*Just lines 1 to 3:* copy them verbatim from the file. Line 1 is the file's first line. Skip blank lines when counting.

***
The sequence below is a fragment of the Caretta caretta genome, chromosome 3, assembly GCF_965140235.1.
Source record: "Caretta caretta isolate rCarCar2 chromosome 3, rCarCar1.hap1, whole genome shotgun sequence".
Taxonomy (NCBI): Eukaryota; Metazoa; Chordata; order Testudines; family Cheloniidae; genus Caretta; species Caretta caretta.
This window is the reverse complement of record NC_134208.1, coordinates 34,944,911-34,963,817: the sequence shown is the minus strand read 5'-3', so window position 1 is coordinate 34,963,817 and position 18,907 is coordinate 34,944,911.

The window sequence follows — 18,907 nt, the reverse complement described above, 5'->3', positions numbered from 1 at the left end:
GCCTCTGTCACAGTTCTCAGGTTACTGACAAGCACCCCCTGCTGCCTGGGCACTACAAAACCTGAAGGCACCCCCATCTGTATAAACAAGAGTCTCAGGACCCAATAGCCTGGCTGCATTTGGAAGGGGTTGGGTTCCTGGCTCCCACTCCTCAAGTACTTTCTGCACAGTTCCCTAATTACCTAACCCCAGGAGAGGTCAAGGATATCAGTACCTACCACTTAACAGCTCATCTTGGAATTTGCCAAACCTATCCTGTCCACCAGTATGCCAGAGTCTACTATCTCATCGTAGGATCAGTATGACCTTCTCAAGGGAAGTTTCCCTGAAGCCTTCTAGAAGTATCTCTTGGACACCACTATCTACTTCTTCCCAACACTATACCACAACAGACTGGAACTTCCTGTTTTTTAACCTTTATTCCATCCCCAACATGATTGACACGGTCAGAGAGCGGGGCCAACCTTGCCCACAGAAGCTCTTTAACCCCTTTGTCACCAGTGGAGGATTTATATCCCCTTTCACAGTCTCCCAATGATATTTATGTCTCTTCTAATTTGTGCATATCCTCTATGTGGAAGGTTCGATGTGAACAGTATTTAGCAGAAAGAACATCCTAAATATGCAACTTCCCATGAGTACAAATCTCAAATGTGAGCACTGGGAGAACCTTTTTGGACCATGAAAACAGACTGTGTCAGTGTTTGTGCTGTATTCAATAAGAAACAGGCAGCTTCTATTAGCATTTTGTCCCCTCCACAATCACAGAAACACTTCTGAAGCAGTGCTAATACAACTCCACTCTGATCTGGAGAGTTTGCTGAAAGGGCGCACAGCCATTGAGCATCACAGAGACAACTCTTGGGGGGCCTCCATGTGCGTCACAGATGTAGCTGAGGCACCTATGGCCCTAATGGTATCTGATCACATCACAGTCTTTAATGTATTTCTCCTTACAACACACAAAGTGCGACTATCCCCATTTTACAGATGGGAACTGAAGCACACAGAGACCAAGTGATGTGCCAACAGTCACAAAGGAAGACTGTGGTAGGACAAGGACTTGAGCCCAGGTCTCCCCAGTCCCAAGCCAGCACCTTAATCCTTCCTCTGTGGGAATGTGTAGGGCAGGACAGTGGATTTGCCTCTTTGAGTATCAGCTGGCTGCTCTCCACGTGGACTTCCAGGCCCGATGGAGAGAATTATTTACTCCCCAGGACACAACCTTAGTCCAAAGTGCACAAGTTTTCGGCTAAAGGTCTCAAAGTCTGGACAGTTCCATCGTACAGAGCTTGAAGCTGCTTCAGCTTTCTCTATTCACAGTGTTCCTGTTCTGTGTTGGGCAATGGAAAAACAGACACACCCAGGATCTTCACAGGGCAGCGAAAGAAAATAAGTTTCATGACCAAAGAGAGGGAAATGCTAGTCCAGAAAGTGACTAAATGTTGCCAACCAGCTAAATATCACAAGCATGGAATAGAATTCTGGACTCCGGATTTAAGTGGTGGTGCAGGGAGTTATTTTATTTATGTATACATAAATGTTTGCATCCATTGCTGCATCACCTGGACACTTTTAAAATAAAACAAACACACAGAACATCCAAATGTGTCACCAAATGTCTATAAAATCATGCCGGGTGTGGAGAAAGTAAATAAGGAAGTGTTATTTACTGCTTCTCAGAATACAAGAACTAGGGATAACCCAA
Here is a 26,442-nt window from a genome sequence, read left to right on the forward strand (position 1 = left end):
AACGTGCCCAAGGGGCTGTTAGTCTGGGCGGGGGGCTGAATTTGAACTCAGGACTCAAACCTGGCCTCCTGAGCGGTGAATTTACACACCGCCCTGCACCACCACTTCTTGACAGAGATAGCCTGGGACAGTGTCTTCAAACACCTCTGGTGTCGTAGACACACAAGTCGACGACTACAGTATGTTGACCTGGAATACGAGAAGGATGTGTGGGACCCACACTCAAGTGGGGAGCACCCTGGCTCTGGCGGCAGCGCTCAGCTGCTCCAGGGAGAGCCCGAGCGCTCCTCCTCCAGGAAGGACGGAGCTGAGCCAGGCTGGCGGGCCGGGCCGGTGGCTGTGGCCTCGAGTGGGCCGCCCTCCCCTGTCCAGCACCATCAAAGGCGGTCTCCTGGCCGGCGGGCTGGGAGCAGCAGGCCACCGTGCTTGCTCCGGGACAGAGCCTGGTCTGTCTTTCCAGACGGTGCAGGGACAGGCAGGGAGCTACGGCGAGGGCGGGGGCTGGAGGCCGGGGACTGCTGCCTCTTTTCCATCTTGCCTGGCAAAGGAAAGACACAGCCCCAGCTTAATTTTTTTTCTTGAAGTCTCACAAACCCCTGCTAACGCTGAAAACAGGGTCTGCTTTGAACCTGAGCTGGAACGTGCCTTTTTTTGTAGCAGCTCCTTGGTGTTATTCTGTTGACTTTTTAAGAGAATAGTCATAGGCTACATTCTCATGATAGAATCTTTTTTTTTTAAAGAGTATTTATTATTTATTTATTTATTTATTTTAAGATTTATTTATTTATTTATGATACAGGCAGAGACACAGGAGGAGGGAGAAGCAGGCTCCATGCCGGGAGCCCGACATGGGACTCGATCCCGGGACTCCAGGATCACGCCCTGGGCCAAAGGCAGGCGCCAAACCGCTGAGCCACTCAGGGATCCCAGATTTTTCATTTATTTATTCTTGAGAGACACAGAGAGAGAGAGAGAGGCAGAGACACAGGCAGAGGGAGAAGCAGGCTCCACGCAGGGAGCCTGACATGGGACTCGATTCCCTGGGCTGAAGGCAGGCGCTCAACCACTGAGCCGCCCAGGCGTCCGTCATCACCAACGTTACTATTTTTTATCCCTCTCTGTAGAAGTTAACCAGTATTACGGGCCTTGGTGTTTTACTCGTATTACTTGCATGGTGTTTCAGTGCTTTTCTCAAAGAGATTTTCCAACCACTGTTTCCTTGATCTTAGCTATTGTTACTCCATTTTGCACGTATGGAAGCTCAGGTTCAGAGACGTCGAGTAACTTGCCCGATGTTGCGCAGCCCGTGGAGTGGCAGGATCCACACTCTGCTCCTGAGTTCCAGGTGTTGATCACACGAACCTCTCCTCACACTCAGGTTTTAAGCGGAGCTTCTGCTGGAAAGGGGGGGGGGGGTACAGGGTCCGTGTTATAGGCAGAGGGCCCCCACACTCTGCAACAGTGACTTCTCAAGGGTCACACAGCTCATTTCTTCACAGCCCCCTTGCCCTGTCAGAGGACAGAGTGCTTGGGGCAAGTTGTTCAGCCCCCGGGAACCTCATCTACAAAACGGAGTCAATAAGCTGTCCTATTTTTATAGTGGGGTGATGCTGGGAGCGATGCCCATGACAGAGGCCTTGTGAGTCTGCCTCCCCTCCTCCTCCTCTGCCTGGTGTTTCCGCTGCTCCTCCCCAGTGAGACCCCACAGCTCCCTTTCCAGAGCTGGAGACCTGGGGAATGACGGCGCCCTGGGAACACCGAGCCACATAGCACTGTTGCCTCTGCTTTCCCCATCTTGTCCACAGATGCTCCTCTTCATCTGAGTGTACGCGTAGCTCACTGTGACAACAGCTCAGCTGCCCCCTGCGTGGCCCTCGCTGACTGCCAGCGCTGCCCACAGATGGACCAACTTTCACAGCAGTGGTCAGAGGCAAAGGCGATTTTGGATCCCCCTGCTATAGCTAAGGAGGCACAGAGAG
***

The sequence below is a fragment of the Caretta caretta genome, chromosome 3, assembly GCF_965140235.1.
Source record: "Caretta caretta isolate rCarCar2 chromosome 3, rCarCar1.hap1, whole genome shotgun sequence".
Taxonomy (NCBI): Eukaryota; Metazoa; Chordata; order Testudines; family Cheloniidae; genus Caretta; species Caretta caretta.